Written by Lana Lopesi
Graphic Matters is a monthly column on issues and ideas related to New Zealand Design Culture
Every year in mid-winter Matariki rises into the sky, providing us here in Aotearoa with a time of reflection and new beginnings. Our national Matariki celebrations seems to grow in strength, scope and size every year. This year I’ve picked my own list of five Matariki treats for your eyes (other than night sky itself of corse).
Please note that this is just a very small selection of a the many hundreds of events going on around the country! For more events check the website of your local Matariki celebration.
1. Te Kawerau a Maki is the host iwi for Auckland’s Matariki Festival this year. Their hosting of the festival coincides with Ngā Tohu o Te Kawerau a Maki: The People, their Stories and Treasures, an exhibition at Te Uru Waitākere Contemporary Gallery in Titirangi. In the exhibition Te Kawerau a Maki present a collection of images of tūpuna (forebears) and taonga (treasures) to remember and celebrate their heritage as they work toward a better future. Visitors can learn about the rāhui currently in effect and what we all can do, as caretakers of Papatūānuku and kauri, to help with the resurgence and renewal of kauri in our forests. The exhibition opens at 10am Saturday 30 June.
2. Another visual feast which I am excited to see is MāoriGrl by Kahurangiariki Smith at Depot Artspace. Kahurangiariki Smith combines installation and video game to reinvent the story of Hine tītama / Hine nui te pō, the goddess of death in Māori mythology. MāoriGrl serves as a visual reference to this story with bright colours, creating a naive atmosphere in the gaming world – a stark contrast to realities of Hine nui te pō embracing the deceased.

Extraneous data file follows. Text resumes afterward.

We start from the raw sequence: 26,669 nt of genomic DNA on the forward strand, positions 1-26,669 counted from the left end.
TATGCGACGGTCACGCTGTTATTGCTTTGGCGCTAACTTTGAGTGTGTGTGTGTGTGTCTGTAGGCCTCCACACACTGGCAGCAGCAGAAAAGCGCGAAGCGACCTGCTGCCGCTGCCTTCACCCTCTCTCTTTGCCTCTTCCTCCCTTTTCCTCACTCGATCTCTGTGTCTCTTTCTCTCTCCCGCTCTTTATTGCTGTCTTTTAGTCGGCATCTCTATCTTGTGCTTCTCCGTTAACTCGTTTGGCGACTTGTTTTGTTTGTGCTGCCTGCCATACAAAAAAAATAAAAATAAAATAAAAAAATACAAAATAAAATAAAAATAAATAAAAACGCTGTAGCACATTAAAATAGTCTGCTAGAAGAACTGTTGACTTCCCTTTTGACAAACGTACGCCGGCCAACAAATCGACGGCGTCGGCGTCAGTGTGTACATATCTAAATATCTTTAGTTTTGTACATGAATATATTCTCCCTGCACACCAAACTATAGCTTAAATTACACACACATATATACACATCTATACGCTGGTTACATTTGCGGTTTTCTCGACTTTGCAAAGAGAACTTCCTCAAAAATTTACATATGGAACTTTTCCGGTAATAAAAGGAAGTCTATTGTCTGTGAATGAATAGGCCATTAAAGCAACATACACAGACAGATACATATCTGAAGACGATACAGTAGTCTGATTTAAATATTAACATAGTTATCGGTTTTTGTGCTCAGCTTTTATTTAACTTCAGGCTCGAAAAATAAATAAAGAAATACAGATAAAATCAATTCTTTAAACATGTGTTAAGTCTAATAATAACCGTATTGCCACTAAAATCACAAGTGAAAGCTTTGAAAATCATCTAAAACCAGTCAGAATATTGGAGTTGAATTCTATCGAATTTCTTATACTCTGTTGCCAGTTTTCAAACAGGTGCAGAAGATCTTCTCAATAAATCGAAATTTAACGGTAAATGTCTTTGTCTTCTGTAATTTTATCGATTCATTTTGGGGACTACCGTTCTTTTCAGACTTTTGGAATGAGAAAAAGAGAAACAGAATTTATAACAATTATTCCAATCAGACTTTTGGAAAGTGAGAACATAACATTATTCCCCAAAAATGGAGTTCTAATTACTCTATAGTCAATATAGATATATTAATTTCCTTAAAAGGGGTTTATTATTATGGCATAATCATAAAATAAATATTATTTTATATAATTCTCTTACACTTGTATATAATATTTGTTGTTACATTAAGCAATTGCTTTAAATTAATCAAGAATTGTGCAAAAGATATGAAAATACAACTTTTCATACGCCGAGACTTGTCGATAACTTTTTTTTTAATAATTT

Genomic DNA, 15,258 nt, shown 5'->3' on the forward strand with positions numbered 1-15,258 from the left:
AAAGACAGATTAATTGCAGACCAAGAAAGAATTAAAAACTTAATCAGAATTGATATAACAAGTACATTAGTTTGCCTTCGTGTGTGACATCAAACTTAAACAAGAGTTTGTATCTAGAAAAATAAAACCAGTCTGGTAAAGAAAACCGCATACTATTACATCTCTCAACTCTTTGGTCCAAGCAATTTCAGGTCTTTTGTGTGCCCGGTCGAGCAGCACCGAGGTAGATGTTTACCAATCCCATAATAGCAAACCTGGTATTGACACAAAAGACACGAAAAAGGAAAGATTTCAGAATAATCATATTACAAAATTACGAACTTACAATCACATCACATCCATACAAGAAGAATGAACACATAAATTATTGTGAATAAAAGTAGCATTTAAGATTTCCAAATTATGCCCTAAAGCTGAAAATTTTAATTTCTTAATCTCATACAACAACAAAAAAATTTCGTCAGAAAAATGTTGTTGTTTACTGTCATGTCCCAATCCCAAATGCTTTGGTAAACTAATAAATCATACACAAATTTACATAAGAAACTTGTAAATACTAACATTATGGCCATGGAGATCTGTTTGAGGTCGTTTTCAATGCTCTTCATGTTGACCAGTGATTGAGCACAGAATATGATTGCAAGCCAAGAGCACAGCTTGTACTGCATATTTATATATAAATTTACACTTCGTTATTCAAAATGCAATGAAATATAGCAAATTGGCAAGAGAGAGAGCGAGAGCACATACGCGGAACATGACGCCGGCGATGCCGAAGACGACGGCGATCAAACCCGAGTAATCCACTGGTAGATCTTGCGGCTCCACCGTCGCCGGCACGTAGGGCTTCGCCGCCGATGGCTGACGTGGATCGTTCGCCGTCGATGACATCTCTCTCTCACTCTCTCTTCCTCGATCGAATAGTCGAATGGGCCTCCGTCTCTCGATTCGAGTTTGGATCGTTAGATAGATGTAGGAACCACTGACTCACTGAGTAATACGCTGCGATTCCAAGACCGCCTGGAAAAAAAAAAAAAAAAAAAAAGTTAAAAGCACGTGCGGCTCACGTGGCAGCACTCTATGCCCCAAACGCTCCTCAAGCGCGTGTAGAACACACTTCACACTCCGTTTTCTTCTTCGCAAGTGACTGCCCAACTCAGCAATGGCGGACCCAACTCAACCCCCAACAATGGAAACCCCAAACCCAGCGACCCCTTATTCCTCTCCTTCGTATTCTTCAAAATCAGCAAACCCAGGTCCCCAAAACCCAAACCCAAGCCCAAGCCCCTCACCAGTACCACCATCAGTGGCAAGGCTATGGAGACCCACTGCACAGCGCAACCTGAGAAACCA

3. Two Matariki student exhibtions by Design Assembly schools I would recommend seeing are Media Arts Matariki Project at Wintec and Matariki Postgraduate Exhibition: School of Art and Design at AUT. The Wintec student exhibition opens on Wednesday 13 June until Wednesday 20 June. For the show a team of Media Arts Communication students have created short video clips celebrating Matariki. Graphic design students have each created their own visual representation about themes surrounding Matariki and fashion students have each created garment pieces inspired by the cultural traditions of Matariki. The exhibition at AUT includes students graduating from the Master of Design and Master of Cultural and Creative Practice and is open from Thursday 14 June until Thursday 21 June.
4. Something fun to do with the family one evening will be Pou Rama designed by design company Storybox, in collaboration with visual artist Desna Whaanga-Schollum (Rongomaiwahine, Ngāti Kahungunu, Ngāti Pahauwera). The Pou Rama or light Posts are inspired by pouwhenua (land symbols of support) and represent creative wairua (inspiration), which is generated from te taiao (the environment). The whakairo designs express cycles of creativity and connections to place. This public installation is on view at Aotea Square from Saturday 30 June, 5pm onwards.
5. And last but certainly not least my final pick is Kōwhai by Aydriannah Tuiali’i at Māngere Arts Centre – Ngā Tohu o Uenuku. In this kaleidoscopic video work, Aydriannah Tuiali’i explores the whakawhanaungatanga between moving image, kapa haka and waiata. Kōwhai echoes the artist’s ongoing commitment to the immersive experience of learning te reo Māori.
Feature image: Kōwhai, Aydriannah Tuiali’i